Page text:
Chrissy Metz on the life-chang­ing magic of ask­ing your­self “Why?”

ELLE (Canada) - - Contents - BySarahLaing

ThisIsUs star Chrissy Metz on how she’s cop­ing with her new-found fame.

CHRISSY METZ IS ABOUT to head into her cos­tume fit­ting for the penul­ti­mate episode of the sec­ond sea­son of This Is Us. While she has com­plete faith in the show’s wardrobe depart­ment, the Florida na­tive does, how­ever, feel like she has been play­ing her char­ac­ter on the wildly h

pop­u­lar, crit­i­cally beloved, rip-your-heart-out-with-all-the-feels fam­ily drama long enough to have some in­put.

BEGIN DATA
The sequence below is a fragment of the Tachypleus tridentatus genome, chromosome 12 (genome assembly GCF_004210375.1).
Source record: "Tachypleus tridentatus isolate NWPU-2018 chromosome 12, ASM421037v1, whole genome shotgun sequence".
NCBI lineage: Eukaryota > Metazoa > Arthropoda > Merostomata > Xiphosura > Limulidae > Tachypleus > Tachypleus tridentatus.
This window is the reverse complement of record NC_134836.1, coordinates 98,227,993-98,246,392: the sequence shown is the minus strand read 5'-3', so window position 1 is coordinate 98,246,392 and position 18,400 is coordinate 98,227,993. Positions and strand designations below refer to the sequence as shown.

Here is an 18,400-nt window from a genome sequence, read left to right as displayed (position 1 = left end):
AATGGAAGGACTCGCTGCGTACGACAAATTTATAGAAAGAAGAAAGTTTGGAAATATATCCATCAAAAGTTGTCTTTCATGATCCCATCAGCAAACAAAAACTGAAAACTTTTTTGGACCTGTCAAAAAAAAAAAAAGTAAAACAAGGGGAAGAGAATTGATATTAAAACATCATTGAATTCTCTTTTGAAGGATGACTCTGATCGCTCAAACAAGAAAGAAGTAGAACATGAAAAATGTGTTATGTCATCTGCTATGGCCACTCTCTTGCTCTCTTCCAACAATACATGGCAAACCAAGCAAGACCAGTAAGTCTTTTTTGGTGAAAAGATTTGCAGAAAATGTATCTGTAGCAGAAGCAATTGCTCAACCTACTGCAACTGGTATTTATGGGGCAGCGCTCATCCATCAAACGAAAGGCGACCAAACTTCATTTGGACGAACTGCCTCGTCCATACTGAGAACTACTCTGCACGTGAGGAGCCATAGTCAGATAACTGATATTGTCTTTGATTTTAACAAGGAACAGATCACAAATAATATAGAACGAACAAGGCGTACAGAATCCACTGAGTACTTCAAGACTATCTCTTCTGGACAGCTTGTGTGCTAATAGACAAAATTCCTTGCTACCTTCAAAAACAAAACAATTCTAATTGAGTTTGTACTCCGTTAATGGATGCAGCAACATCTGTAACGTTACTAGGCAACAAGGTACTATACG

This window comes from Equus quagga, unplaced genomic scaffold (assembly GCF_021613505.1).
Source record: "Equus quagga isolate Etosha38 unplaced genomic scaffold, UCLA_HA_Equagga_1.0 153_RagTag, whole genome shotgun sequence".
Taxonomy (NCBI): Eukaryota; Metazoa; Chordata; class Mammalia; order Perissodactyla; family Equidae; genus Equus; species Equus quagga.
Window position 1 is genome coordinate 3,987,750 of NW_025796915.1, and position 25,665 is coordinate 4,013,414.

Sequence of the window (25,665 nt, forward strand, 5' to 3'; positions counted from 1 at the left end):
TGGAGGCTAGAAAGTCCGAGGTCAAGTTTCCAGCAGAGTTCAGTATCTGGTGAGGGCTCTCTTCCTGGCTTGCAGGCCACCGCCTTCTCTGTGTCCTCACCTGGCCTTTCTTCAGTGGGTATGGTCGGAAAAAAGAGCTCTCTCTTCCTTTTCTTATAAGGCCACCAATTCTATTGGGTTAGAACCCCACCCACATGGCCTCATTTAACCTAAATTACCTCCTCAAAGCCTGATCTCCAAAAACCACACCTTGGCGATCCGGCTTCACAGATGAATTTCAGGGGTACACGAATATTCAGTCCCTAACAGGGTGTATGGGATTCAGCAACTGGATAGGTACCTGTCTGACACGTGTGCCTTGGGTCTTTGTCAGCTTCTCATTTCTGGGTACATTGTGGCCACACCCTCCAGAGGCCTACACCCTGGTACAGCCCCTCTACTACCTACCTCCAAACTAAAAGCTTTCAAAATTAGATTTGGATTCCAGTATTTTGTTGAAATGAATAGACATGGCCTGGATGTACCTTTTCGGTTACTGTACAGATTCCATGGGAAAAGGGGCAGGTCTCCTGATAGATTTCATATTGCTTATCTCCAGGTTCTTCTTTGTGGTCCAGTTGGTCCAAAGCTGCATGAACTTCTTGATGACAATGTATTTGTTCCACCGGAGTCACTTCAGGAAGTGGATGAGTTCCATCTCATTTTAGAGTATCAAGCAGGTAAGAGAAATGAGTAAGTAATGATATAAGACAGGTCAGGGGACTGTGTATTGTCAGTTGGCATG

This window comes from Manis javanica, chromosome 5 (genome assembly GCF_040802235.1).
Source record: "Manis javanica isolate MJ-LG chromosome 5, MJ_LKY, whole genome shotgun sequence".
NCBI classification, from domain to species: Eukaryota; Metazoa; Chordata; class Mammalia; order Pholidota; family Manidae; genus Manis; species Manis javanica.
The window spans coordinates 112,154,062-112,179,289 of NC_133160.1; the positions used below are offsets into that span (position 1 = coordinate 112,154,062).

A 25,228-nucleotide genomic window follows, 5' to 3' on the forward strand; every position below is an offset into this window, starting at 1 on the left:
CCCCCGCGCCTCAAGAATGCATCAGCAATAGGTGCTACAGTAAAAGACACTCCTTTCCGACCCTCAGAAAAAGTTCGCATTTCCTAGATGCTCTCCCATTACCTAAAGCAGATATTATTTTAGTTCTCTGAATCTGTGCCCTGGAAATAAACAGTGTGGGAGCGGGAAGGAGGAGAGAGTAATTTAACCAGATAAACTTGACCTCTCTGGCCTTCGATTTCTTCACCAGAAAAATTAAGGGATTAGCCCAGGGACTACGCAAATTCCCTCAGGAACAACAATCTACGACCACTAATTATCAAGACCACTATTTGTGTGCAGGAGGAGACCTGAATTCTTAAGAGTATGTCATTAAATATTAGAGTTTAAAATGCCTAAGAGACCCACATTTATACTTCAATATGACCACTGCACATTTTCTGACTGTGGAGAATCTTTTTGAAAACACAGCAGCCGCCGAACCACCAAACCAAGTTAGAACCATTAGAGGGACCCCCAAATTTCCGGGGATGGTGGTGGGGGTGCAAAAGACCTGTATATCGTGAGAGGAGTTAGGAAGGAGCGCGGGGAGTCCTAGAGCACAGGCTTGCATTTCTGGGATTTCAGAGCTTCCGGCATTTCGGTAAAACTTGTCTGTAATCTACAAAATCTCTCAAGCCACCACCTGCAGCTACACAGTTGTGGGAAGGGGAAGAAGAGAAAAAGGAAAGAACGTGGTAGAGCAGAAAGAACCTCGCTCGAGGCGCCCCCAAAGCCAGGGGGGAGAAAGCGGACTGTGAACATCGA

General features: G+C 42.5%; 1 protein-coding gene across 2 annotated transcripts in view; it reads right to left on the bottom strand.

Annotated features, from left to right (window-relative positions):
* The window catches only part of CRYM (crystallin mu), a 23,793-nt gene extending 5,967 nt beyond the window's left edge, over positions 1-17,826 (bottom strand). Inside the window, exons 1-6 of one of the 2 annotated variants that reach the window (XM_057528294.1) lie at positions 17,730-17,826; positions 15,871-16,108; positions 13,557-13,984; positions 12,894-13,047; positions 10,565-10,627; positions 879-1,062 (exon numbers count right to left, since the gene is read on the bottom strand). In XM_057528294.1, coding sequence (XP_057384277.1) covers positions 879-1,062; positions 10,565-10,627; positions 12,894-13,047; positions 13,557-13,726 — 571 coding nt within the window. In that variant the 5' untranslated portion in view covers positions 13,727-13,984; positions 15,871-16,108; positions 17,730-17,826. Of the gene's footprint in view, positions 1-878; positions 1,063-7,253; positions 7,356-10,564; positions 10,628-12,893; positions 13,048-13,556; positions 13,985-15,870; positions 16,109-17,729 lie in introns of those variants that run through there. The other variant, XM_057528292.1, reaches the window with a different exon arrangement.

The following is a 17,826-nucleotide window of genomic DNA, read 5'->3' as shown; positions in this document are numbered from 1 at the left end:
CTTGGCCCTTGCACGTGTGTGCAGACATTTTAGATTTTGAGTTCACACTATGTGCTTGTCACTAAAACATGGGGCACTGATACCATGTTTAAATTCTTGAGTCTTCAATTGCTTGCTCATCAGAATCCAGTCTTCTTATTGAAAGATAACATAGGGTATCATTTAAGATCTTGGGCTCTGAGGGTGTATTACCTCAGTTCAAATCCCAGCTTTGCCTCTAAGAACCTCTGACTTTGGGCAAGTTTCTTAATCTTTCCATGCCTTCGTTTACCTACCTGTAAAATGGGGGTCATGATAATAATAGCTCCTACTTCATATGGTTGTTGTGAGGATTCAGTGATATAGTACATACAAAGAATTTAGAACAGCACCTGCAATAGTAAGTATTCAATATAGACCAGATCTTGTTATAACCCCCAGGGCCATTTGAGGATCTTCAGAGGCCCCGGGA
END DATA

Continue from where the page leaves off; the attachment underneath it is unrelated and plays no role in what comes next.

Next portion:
“Hala [Bah­met] and her team usu­ally hit the nail on the head, but there are times when I’m like, ‘Oh, this might be a bit too old or too young for Kate,’” the 37-year-old tells us over the phone from Los An­ge­les, which is where she lives and the show shoots. Her char­ac­ter, who has strug­gled with low self-es­teem, is fi­nally giv­ing her mu­sic dream a go this sea­son, and Metz has loved watch­ing the “nu­anced” way that that blos­som­ing is mir­rored in her wardrobe choices. “Kate’s com­ing into her own, so she’s wear­ing more dresses, more colour, more prints,” says Metz. “She’s fi­nally feel­ing con­fi­dent enough to draw at­ten­tion to her­self through cloth­ing. Per­son­ally, I’ve never cared about that, no mat­ter what size I was.” You’ve been on a crazy ride for the past two years, go­ing from a to­tal un­known to a dou­ble Golden Globe nom­i­nee. Is there any­thing 2018 Chrissy wishes she could tell the 2016 ver­sion of you? “If any­thing, it would be to sit with my­self more and ask my­self what my in­ten­tions are be­hind why I’m do­ing things. I’d draw more bound­aries. Like, ‘You can do this or that but at what ex­pense? Who or what is it for?’ I think ev­ery­one can re­late to that, whether you feel like you have to buy a dress to look a cer­tain way or you’re a mom who feels like her child’s birth­day party has to be the most ex­trav­a­gant thing. We’re all do­ing the best we can, but some­times our in­ten­tions can get mud­dled by our egos.” How do you get clear on in­ten­tion? “I ask my­self ‘Does it serve me, my ca­reer or char­ity? Does it serve a greater pur­pose?’ When you sit with those ques­tions—re­ally sit with them—the an­swers start to come a lit­tle eas­ier and you re­al­ize ‘Oh, that’s why this feels good or doesn’t feel good.’” Has say­ing “no” to things come with age? “I have got­ten bet­ter at un­der­stand­ing that ‘no’ is a com­plete sen­tence, but I’m still work­ing on it. My thing is, I’m so­cial, I like to go out, but I also have a job, and I have a re­spon­si­bil­ity to show up and be pre­pared. Some­times it’s easy to say no to do­ing the fun stuff, some­times it’s re­ally dif­fi­cult. One of the gals on my team said to me re­cently, ‘Chrissy, if it doesn’t make you happy, don’t do it,’ and I thought, ‘Oh, what a con­cept!’ I don’t have to please ev­ery­body, be­cause even­tu­ally it won’t serve any­body if I’m re­sent­ful and unhappy with my choices.” What part of your job do you work hardest at? “Do­ing press is prob­a­bly more tax­ing than the ac­tual show. On­set, you’re just so sup­ported and loved; it’s not that it’s eas­ier, but it’s com­fort­able. The press and pro­mot­ing [the show] can get re­ally over­whelm­ing.” Why is that? “At awards shows, for in­stance, it’s fun and ex­cit­ing, but it’s also a 10- or 12-hour day. You’re do­ing mul­ti­ple in­ter­views. Peo­ple aren’t nec­es­sar­ily judg­ing you, but it’s all about what you’re wear­ing and why you’re wear­ing it. I love peo­ple, but it can be a lot if you haven’t had enough sleep or you haven’t med­i­tated. I’m just one per­son. I’m also an em­path, so meet­ing peo­ple and hear­ing their sto­ries can make it hard to hold emo­tional space for my­self. Peo­ple need some­body to con­nect to, and I can’t be like, ‘Nope! I don’t want to hear about it.’” Have the red car­pets—and the vibe of the in­dus­try in gen­eral—changed at all in this age of #MeToo and #TimesUp? “There has been a shift in con­scious­ness. Peo­ple are get­ting away from what was never re­ally im­por­tant to what re­ally is, and that’s equal­ity for all peo­ple. No­body is su­pe­rior to any­body, no mat­ter their race, age, weight, so­cial sta­tus...what­ever. There’s a change in that op­por­tu­ni­ties are be­ing made for women by other women. There’s this lov­ing ca­ma­raderie that’s un­spo­ken but un­der­stood. That’s why we’re here on this plane of ex­is­tence: to help one an­other, to grow one an­other. Times are chang­ing, and it’s ex­cit­ing.” n


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